How The Feminine Mystique Dismantled 1950s Domestic Life

By Rebecca Rranza

The quote “no woman gets an orgasm from shining the kitchen floor” comes from Betty Friedan, author of The Feminine Mystique, published in 1963. The Feminine Mystique was a widely read and influential work for middle-class white women of this time and it helped contribute to the Second Wave Feminist movement of the late 1960s and 1970s. Second Wave Feminism drew attention to many issues regarding cis gender women such as domestic violence, abortion rights, and pay equality. At this time, feminism in America was multifaceted and fought for on many different platforms such as consciousness raising groups and the Miss America Pageant protests of 1969. Betty Friedan cofounded the National Organization of Women (NOW), along with Shirley Chisholm, Muriel Fox, and others. NOW, which has a liberal feminist agenda with goals such as promoting equal rights, is still running from its founding in 1966. Friedan’s activism and writing were well known in the Second Wave Movement and her book was the culmination of research and testimonials of real women focusing on their thoughts, feelings, and experiences. Friedan uses personal anecdote, social science, psychology, sexuality, etc. as different lenses that her work sees these women through. 

While The Feminine Mystique had a profound influence on how women thought about feminism during the 1960s and 1970s, it is critical to acknowledge its shortcomings in terms of intersectional analysis. Much of Friedan’s analysis focuses on elite white, cis, heterosexual women which excluded working class, trans and queer women of color. The limited scope of Friedan’s feminist perspective meant that the women her work reached were predominantly privileged.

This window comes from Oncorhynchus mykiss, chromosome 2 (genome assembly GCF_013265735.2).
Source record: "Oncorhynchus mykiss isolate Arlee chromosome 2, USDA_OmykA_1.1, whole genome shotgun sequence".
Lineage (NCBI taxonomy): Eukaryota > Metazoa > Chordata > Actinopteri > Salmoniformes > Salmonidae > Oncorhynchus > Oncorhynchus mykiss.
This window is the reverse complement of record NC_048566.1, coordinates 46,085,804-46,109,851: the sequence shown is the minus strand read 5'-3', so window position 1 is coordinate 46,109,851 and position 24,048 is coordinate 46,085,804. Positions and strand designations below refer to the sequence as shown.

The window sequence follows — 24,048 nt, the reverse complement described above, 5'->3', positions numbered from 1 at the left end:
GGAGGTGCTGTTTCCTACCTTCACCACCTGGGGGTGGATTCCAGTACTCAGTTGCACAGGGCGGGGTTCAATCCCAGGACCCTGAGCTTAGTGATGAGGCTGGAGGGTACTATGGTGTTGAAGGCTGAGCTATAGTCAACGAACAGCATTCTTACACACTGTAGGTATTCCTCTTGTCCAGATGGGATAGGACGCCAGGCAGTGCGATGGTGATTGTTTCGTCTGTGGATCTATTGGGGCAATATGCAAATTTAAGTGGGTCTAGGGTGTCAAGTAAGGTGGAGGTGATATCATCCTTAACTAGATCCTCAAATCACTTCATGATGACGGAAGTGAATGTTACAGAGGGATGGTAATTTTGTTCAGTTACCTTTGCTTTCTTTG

Prior to the publication of The Feminine Mystique in 1963, the 1950s ideal woman was a white, ablebodied, cisgender, heterosexual American housewife and mother. The “problem with no name,” coined by Friedan, describes the need for more than society and their families is offering them. These housewives want to exist for more than a household and their desperation grew from silence into anger. From the 1950s image of an American mother and housewife to the social movements of the 1960s, the lives of women who had the socioeconomic agency to be feminists began to change. The book starts off with this iconic quote from the first page,

The problem lay buried, unspoken, for many years in the minds of American women. It was a strange stirring, a sense of dissatisfaction, a yearning that women suffered in the middle of the twentieth century in the United States. Each suburban wife struggled with it alone. As she made the beds, shopped for groceries, matched slipcover material, ate peanut butter sandwiches with her children, chauffeured Cub Scouts and Brownies, lay beside her husband at night—she was afraid to ask even of herself the silent question—“Is this all?” [1]

Women read that passage and realized it didn’t have to be all. They realized they could be multifaceted people. The groups women had formed, like NOW or the more radical feminist groups, like the Redstockings, were spaces they could exist and speak freely. By examining Friedan’s text from a contemporary lens, one finds that despite necessary criticism to the text and to the movement, it is clear this text had an impact on society at the time and on the minds of women. Once they were more informed, they were ready to use their knowledge to impact change in their lives and other’s lives. It was significant to history even years later. Millions of women who read the book, or did not, heard its message of anger and discontent in many women’s lives and lasted through the Women’s Liberation Movement. The Feminine Mystique led to real change in the lives of people then and now.